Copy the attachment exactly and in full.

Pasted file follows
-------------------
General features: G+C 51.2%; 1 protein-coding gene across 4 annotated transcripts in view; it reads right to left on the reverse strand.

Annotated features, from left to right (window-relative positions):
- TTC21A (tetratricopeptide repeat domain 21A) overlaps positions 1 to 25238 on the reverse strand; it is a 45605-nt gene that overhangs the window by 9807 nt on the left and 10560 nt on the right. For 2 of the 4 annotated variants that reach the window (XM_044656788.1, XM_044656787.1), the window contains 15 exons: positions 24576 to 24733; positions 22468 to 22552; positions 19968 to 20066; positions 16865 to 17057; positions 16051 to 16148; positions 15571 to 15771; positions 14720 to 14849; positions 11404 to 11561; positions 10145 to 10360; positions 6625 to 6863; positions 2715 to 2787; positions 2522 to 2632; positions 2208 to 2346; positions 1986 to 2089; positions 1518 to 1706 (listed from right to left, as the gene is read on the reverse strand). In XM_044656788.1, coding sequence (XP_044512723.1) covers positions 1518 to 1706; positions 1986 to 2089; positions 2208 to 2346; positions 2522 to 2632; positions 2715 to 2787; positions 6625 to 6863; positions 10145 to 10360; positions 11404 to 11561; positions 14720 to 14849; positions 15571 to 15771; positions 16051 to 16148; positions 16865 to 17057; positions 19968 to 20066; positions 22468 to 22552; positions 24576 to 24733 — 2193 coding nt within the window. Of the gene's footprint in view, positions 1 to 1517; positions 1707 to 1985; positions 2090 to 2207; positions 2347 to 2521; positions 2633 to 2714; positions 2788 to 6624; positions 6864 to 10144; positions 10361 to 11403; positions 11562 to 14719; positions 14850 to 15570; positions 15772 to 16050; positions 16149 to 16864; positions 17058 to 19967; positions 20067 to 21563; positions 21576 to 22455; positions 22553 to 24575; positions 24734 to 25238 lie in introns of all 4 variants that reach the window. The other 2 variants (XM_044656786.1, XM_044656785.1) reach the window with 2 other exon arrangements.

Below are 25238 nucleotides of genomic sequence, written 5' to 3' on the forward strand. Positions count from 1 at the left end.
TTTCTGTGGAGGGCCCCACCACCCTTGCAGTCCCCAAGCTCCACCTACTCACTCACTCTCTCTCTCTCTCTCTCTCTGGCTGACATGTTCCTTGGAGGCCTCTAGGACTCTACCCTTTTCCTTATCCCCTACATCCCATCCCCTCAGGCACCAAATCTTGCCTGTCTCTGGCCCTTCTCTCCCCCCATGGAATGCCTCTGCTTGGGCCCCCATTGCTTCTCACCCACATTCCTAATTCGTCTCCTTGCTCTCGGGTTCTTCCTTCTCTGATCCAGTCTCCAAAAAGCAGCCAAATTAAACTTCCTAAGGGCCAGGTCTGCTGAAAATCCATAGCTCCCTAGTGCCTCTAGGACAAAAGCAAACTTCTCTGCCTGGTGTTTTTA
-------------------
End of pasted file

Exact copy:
General features: G+C 51.2%; 1 protein-coding gene across 4 annotated transcripts in view; it reads right to left on the reverse strand.

Annotated features, from left to right (window-relative positions):
- TTC21A (tetratricopeptide repeat domain 21A) overlaps positions 1 to 25238 on the reverse strand; it is a 45605-nt gene that overhangs the window by 9807 nt on the left and 10560 nt on the right. For 2 of the 4 annotated variants that reach the window (XM_044656788.1, XM_044656787.1), the window contains 15 exons: positions 24576 to 24733; positions 22468 to 22552; positions 19968 to 20066; positions 16865 to 17057; positions 16051 to 16148; positions 15571 to 15771; positions 14720 to 14849; positions 11404 to 11561; positions 10145 to 10360; positions 6625 to 6863; positions 2715 to 2787; positions 2522 to 2632; positions 2208 to 2346; positions 1986 to 2089; positions 1518 to 1706 (listed from right to left, as the gene is read on the reverse strand). In XM_044656788.1, coding sequence (XP_044512723.1) covers positions 1518 to 1706; positions 1986 to 2089; positions 2208 to 2346; positions 2522 to 2632; positions 2715 to 2787; positions 6625 to 6863; positions 10145 to 10360; positions 11404 to 11561; positions 14720 to 14849; positions 15571 to 15771; positions 16051 to 16148; positions 16865 to 17057; positions 19968 to 20066; positions 22468 to 22552; positions 24576 to 24733 — 2193 coding nt within the window. Of the gene's footprint in view, positions 1 to 1517; positions 1707 to 1985; positions 2090 to 2207; positions 2347 to 2521; positions 2633 to 2714; positions 2788 to 6624; positions 6864 to 10144; positions 10361 to 11403; positions 11562 to 14719; positions 14850 to 15570; positions 15772 to 16050; positions 16149 to 16864; positions 17058 to 19967; positions 20067 to 21563; positions 21576 to 22455; positions 22553 to 24575; positions 24734 to 25238 lie in introns of all 4 variants that reach the window. The other 2 variants (XM_044656786.1, XM_044656785.1) reach the window with 2 other exon arrangements.

Below are 25238 nucleotides of genomic sequence, written 5' to 3' on the forward strand. Positions count from 1 at the left end.
TTTCTGTGGAGGGCCCCACCACCCTTGCAGTCCCCAAGCTCCACCTACTCACTCACTCTCTCTCTCTCTCTCTCTCTGGCTGACATGTTCCTTGGAGGCCTCTAGGACTCTACCCTTTTCCTTATCCCCTACATCCCATCCCCTCAGGCACCAAATCTTGCCTGTCTCTGGCCCTTCTCTCCCCCCATGGAATGCCTCTGCTTGGGCCCCCATTGCTTCTCACCCACATTCCTAATTCGTCTCCTTGCTCTCGGGTTCTTCCTTCTCTGATCCAGTCTCCAAAAAGCAGCCAAATTAAACTTCCTAAGGGCCAGGTCTGCTGAAAATCCATAGCTCCCTAGTGCCTCTAGGACAAAAGCAAACTTCTCTGCCTGGTGTTTTTA